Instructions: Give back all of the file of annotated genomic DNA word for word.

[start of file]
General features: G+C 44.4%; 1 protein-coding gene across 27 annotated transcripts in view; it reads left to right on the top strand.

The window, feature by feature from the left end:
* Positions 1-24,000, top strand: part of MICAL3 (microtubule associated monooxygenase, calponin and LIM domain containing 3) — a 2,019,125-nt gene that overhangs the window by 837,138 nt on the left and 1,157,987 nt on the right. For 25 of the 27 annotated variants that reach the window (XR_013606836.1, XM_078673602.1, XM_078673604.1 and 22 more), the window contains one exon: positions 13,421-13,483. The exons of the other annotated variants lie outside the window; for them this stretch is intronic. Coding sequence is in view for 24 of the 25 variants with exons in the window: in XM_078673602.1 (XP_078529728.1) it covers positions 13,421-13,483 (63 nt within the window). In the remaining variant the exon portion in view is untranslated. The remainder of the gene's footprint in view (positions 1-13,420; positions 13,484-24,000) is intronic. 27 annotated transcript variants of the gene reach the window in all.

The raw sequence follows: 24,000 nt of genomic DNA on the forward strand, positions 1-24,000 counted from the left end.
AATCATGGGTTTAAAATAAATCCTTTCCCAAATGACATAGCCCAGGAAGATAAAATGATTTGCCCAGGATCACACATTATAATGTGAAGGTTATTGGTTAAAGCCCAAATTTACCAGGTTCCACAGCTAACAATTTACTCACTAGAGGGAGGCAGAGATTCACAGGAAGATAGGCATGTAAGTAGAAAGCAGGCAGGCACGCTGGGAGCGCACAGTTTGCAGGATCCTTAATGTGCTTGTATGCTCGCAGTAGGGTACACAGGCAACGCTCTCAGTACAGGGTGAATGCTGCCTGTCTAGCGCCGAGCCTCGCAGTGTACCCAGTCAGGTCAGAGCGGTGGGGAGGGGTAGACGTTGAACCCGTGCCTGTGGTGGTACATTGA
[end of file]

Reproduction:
General features: G+C 44.4%; 1 protein-coding gene across 27 annotated transcripts in view; it reads left to right on the top strand.

The window, feature by feature from the left end:
* Positions 1-24,000, top strand: part of MICAL3 (microtubule associated monooxygenase, calponin and LIM domain containing 3) — a 2,019,125-nt gene that overhangs the window by 837,138 nt on the left and 1,157,987 nt on the right. For 25 of the 27 annotated variants that reach the window (XR_013606836.1, XM_078673602.1, XM_078673604.1 and 22 more), the window contains one exon: positions 13,421-13,483. The exons of the other annotated variants lie outside the window; for them this stretch is intronic. Coding sequence is in view for 24 of the 25 variants with exons in the window: in XM_078673602.1 (XP_078529728.1) it covers positions 13,421-13,483 (63 nt within the window). In the remaining variant the exon portion in view is untranslated. The remainder of the gene's footprint in view (positions 1-13,420; positions 13,484-24,000) is intronic. 27 annotated transcript variants of the gene reach the window in all.

The raw sequence follows: 24,000 nt of genomic DNA on the forward strand, positions 1-24,000 counted from the left end.
AATCATGGGTTTAAAATAAATCCTTTCCCAAATGACATAGCCCAGGAAGATAAAATGATTTGCCCAGGATCACACATTATAATGTGAAGGTTATTGGTTAAAGCCCAAATTTACCAGGTTCCACAGCTAACAATTTACTCACTAGAGGGAGGCAGAGATTCACAGGAAGATAGGCATGTAAGTAGAAAGCAGGCAGGCACGCTGGGAGCGCACAGTTTGCAGGATCCTTAATGTGCTTGTATGCTCGCAGTAGGGTACACAGGCAACGCTCTCAGTACAGGGTGAATGCTGCCTGTCTAGCGCCGAGCCTCGCAGTGTACCCAGTCAGGTCAGAGCGGTGGGGAGGGGTAGACGTTGAACCCGTGCCTGTGGTGGTACATTGA